The Diana Woods Memorial Award in
by N. West Moss
Special Guest Judge, D. J. Waldie
Briefly and delicately told, “Dad Died” is suffused with a restrained melancholy that declines to dramatize the unraveling of two lives when, as the author writes, “He was going one place, and I was going someplace else.” Simplicity does not mean simple minded, either in affect or form. What’s plainly spoken has rhetorical effects other than syntactical, shown here as elisions, hesitations, and silences. We might say that this pared down language mirrors the cognitive losses of the author’s father. We might say that her language properly manifests the author’s own loss. It is a marker of authorial capacity that her voice carries two complimentary tonal registers—her father’s and her own.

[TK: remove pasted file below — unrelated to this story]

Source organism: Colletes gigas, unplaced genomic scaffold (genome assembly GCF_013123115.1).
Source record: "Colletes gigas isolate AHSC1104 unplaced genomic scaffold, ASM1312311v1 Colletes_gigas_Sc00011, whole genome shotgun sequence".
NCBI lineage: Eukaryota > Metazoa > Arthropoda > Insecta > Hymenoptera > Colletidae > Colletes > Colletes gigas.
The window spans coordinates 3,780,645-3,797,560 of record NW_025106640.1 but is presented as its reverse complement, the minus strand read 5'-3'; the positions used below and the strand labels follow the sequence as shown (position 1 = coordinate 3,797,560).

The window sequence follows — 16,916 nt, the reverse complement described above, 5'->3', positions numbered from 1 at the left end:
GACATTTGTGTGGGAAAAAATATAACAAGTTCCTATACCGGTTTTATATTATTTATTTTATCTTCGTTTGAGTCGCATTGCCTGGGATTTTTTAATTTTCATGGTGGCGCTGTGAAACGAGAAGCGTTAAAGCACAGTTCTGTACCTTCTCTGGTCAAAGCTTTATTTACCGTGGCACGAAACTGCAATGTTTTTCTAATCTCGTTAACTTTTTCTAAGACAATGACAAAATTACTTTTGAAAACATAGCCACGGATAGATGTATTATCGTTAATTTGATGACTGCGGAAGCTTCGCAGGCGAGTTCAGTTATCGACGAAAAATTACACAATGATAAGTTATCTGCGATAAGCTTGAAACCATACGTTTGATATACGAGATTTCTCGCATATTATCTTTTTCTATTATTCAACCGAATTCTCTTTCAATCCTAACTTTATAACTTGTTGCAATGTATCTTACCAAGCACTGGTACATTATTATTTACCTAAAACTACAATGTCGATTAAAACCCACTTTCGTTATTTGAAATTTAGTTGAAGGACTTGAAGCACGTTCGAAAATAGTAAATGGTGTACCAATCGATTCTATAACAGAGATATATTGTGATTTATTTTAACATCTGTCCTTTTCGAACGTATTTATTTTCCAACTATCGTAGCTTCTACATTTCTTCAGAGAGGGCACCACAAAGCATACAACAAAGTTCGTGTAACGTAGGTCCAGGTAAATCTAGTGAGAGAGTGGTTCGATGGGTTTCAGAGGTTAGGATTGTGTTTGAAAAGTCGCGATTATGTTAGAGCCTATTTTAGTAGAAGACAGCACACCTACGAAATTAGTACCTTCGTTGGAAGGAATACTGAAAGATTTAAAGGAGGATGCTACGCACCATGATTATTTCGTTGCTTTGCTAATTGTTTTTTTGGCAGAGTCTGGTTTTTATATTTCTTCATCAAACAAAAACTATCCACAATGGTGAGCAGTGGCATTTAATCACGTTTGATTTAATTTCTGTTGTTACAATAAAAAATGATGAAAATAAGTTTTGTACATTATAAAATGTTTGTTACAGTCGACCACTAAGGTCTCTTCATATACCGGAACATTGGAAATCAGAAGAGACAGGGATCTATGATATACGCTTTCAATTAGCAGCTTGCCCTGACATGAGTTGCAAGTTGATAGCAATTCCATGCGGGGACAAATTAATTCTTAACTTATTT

Memoirs have the reputation of being a mongrel literary form, but that’s only partly deserved. When a memoir escapes being lurid or mocking or vengeful—everything this portion of memoir is not—it offers the willing, patient reader the experience of an imagination grown in its engagement with our world.
I’m a memoirist (and should be considered biased), and I believe that the imagination at work in the best memoirs is a moral one.
- D. J. Waldie, author of Holy Land: A Suburban Memoir and Where We Are Now: Notes from Los Angeles